Tutorial

To install Tron you will need:

  • A copy of the most recent Tron release from either github or pypi (see Installing Tron).
  • A server on which to run trond.
  • One or more batch/service boxes which will run the Jobs and Services.
  • An SSH key and a user that will allow the tron daemon to login to all of the batch/service machines without a password prompt.

Installing Tron

The easiest way to install Tron is from PyPI:

$ sudo pip install tron

You can also get a copy of the current developmnent release from github. See setup.py in the source package for a full list of required packages.

If you are interested in working on Tron development see Contributing to Tron for additional requirements and setting up a dev environment.

Running Tron

Tron runs as a single daemon, trond.

On your management node, run:

$ sudo -u <tron user> trond

The chosen user will need SSH access to all your worker nodes, as well as permission to write to the working directory, log file, and pid file (see trond --help for defaults). You can change these directories using command line options. Also see Logging on how to change the default logging settings.

Once trond is running, you can view its status using tronview (by default tronview will connect to localhost, use --server=<host>:<port> -s to specify a different server, and have that setting saved in ~/.tron):

$ tronview

Services:
No services

Jobs:
No jobs

Configuring Tron

There are a few options on how to configure tron, but the most straightforward is through tronfig:

$ tronfig

This will open your configured $EDITOR with the current configuration file. Edit your file to be something like this:

ssh_options:
  agent: true

notification_options:
  smtp_host: localhost
  notification_addr: <your email address>

nodes:
  - name: local
    hostname: 'localhost'

jobs:
  - name: "getting_node_info"
    node: local
    schedule: "interval 10 mins"
    actions:
      - name: "uname"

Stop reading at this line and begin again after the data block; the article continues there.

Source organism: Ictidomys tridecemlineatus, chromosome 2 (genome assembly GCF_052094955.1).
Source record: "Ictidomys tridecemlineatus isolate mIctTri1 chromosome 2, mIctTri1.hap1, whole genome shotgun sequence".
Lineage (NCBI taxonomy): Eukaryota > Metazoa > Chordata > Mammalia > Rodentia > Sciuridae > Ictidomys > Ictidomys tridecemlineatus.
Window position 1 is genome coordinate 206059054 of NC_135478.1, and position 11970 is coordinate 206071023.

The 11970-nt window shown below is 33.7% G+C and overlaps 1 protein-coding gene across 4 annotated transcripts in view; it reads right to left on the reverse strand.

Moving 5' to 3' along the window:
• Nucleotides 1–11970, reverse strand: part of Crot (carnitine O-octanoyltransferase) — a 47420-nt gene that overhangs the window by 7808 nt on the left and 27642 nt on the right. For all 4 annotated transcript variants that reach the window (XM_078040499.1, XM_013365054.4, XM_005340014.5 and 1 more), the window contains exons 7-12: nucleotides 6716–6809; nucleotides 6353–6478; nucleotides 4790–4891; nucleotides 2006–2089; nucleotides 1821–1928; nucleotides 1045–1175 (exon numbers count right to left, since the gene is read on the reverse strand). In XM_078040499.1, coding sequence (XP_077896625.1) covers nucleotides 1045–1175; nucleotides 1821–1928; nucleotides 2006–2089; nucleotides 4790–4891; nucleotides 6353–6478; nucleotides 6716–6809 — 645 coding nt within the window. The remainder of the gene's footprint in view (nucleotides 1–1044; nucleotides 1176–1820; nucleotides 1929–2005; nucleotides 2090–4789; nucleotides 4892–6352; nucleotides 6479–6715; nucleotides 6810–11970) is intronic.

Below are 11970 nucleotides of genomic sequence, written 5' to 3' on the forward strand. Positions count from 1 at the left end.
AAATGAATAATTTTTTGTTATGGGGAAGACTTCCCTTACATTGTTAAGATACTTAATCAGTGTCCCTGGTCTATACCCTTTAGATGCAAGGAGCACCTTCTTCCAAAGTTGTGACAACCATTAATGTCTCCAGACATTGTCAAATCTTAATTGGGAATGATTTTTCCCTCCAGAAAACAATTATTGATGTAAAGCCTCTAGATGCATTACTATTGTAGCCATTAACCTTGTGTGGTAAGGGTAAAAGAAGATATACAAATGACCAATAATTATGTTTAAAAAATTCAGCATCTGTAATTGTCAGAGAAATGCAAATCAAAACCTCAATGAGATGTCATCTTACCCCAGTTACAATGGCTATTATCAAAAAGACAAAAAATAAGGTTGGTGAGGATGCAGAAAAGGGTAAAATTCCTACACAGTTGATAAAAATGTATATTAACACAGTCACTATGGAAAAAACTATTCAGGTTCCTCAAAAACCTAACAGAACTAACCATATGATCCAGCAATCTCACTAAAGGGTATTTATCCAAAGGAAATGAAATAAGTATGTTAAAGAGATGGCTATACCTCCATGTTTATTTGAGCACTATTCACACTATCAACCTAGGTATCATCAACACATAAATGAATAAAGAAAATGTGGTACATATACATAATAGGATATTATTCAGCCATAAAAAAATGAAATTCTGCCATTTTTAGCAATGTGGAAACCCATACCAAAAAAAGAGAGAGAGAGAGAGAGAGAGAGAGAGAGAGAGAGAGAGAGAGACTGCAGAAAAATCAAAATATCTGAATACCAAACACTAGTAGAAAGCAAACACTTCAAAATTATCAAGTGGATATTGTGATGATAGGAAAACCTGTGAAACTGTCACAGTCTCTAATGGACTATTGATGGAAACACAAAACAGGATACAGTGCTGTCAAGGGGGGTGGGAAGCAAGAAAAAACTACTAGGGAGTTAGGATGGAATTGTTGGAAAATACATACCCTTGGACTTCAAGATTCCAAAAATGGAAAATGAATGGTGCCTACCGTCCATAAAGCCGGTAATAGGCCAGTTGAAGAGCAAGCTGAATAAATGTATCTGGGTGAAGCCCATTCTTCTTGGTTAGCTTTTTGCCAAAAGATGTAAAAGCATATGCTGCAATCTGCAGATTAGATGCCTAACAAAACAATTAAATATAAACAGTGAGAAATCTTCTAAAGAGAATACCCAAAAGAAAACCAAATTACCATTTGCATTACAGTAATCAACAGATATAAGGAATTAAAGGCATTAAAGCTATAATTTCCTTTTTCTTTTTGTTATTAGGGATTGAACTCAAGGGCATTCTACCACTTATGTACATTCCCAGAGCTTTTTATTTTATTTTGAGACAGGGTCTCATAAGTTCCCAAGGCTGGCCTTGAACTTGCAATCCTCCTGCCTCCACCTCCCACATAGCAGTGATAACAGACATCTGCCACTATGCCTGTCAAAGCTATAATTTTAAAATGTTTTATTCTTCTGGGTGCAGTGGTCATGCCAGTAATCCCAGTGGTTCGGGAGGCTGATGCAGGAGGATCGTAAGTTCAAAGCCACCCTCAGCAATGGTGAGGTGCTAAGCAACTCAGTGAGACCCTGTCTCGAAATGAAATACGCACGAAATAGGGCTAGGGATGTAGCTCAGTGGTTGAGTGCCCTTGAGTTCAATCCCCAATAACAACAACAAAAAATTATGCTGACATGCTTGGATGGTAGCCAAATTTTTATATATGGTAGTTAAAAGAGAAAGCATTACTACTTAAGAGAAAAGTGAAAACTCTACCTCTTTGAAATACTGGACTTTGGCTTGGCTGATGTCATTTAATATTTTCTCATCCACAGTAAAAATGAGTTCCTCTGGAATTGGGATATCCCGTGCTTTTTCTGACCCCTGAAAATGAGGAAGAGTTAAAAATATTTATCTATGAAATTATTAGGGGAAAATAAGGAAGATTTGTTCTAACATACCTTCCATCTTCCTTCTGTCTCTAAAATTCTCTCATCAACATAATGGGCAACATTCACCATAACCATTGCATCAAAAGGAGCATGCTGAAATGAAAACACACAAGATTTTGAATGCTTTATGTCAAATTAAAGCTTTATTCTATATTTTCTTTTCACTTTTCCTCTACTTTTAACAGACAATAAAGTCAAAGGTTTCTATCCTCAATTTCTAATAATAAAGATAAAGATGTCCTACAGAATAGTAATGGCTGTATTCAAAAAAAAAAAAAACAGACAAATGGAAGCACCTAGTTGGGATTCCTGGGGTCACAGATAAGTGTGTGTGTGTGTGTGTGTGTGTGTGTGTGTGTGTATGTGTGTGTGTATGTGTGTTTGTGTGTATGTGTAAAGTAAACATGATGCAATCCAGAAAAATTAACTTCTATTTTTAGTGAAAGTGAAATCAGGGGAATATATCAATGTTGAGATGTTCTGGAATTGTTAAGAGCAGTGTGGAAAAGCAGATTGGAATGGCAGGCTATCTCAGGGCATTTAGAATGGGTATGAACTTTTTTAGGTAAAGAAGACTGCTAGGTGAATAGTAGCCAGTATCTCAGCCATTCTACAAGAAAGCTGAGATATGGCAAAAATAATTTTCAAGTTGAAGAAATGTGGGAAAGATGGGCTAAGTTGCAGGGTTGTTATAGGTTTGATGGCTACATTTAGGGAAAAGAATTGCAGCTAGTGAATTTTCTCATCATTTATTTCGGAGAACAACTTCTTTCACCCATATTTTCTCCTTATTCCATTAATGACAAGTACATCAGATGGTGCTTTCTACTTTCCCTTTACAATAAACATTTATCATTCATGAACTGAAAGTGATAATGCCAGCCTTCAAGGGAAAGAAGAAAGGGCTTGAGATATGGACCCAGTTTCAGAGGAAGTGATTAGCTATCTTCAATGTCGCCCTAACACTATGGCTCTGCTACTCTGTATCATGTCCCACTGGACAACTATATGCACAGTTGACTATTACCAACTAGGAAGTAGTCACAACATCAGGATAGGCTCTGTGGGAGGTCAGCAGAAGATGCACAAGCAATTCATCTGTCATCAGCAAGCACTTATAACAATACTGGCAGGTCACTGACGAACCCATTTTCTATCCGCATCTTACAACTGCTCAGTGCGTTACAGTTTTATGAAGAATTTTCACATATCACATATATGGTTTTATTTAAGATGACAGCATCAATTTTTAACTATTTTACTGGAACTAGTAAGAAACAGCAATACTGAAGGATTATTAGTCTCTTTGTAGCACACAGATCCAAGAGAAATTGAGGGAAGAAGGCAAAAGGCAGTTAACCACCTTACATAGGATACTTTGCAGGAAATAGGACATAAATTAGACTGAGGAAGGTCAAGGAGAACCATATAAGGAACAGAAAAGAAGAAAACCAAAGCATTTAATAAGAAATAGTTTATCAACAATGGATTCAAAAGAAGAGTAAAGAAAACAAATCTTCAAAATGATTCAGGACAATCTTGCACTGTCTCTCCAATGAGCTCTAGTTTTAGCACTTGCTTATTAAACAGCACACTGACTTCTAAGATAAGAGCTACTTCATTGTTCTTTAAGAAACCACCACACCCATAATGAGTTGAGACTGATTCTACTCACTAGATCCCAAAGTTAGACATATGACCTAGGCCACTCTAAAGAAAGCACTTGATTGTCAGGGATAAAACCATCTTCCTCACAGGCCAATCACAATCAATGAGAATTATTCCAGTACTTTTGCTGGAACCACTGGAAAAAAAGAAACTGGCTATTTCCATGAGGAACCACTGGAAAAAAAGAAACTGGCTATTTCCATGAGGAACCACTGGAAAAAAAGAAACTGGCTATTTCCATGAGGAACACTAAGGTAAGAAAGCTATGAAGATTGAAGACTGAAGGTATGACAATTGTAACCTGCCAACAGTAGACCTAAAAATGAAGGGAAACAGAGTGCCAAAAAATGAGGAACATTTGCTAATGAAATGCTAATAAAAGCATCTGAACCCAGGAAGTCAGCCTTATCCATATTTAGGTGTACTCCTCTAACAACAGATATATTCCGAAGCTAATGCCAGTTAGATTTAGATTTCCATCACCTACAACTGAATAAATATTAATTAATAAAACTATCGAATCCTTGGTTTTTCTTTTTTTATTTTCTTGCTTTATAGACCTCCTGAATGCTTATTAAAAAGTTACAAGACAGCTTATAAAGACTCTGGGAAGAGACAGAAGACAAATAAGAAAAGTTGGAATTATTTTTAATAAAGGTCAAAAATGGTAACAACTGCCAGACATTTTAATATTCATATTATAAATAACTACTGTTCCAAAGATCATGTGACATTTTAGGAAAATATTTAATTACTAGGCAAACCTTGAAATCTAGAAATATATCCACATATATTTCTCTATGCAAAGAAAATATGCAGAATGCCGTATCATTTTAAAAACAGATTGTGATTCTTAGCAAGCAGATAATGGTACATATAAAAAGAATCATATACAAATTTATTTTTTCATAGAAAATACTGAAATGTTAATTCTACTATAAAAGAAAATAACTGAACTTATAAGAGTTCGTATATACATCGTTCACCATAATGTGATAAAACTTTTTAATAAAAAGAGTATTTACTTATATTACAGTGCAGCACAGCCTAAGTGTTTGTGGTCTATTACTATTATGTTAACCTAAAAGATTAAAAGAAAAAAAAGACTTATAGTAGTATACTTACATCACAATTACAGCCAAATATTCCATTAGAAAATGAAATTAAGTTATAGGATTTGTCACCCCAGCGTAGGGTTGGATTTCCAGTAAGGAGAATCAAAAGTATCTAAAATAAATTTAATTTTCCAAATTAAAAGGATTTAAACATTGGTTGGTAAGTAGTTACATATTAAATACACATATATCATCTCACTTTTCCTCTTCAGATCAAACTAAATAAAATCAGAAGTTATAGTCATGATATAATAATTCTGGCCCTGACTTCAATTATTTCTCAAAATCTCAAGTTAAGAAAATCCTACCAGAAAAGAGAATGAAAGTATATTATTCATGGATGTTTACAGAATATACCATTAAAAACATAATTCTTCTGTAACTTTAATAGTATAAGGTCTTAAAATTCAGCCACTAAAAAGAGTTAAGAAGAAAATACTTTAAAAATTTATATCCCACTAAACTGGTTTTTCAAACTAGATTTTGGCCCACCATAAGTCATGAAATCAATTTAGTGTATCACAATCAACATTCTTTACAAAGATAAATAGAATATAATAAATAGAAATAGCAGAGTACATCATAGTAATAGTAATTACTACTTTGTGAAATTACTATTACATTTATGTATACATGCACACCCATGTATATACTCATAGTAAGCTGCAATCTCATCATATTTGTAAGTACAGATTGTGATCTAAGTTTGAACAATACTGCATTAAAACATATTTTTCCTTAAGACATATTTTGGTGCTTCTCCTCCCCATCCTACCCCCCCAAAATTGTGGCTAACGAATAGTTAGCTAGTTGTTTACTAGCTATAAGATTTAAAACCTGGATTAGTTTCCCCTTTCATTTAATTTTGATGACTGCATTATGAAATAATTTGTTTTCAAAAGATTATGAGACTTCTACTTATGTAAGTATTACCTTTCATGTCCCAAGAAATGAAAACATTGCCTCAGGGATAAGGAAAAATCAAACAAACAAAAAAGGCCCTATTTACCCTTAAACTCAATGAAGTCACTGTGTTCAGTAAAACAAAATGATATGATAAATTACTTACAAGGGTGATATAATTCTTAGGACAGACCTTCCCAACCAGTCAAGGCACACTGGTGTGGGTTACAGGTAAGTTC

command: "uname -a"
      -
        name: "cpu_info"
        command: "cat /proc/cpuinfo"
        requires: [uname]

After you exit your editor, the configuration will be validated and uploaded to trond.

Now if you run tronview again, you’ll see getting_node_info as a configured job. Note that it is configured to run 10 minutes from now. This should give you time to examine the job to ensure you really want to run it.

Services:
No services

Jobs:
Name              State      Scheduler            Last Success
getting_node_info ENABLED    INTERVAL:0:10:00     None

You can quickly disable a job by using tronctl:

$ tronctl disable getting_node_info
Job getting_node_info is disabled

This will stop scheduled jobs and prevent anymore from being scheduled. You are now in manual control. To manually execute a job immediately, do this:

$ tronctl start getting_node_info
New job getting_node_info.1 created

You can monitor this job run by using tronview:

$ tronview getting_node_info.1
Job Run: getting_node_info.1
State: SUCC
Node: localhost

Action ID & Command  State  Start Time           End Time             Duration
.uname               SUCC   2011-02-28 16:57:48  2011-02-28 16:57:48  0:00:00
.cpu_info            SUCC   2011-02-28 16:57:48  2011-02-28 16:57:48  0:00:00

$ tronview getting_node_info.1.uname
Action Run: getting_node_info.1.uname
State: SUCC
Node: localhost

uname -a

Requirements:

Stdout:
Linux dev05 2.6.24-24-server #1 SMP Wed Apr 15 15:41:09 UTC 2009 x86_64 GNU/Linux
Stderr:

Tron also provides a simple, optional web UI that can be used to get tronview data in a browser. See tronweb for setup instructions.

That’s it for the basics. You might want to look at Overview for a more comprehensive description of how Tron works.

Table Of Contents

Previous topic

What’s New

Next topic

Overview

This Page